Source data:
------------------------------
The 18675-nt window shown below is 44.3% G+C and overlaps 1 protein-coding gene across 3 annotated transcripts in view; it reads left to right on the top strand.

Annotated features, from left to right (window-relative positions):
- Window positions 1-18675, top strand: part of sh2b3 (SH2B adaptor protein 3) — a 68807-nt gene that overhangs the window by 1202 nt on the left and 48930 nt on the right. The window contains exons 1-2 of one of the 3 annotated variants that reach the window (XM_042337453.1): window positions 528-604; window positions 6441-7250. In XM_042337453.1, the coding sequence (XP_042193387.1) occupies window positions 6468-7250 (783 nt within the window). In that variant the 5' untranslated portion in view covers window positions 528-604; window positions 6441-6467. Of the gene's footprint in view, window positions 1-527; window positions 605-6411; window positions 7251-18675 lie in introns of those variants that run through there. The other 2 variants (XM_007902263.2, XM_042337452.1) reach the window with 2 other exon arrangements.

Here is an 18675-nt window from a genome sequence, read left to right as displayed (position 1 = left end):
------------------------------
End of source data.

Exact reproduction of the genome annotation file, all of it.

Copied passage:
The 18675-nt window shown below is 44.3% G+C and overlaps 1 protein-coding gene across 3 annotated transcripts in view; it reads left to right on the top strand.

Annotated features, from left to right (window-relative positions):
- Window positions 1-18675, top strand: part of sh2b3 (SH2B adaptor protein 3) — a 68807-nt gene that overhangs the window by 1202 nt on the left and 48930 nt on the right. The window contains exons 1-2 of one of the 3 annotated variants that reach the window (XM_042337453.1): window positions 528-604; window positions 6441-7250. In XM_042337453.1, the coding sequence (XP_042193387.1) occupies window positions 6468-7250 (783 nt within the window). In that variant the 5' untranslated portion in view covers window positions 528-604; window positions 6441-6467. Of the gene's footprint in view, window positions 1-527; window positions 605-6411; window positions 7251-18675 lie in introns of those variants that run through there. The other 2 variants (XM_007902263.2, XM_042337452.1) reach the window with 2 other exon arrangements.

Here is an 18675-nt window from a genome sequence, read left to right as displayed (position 1 = left end):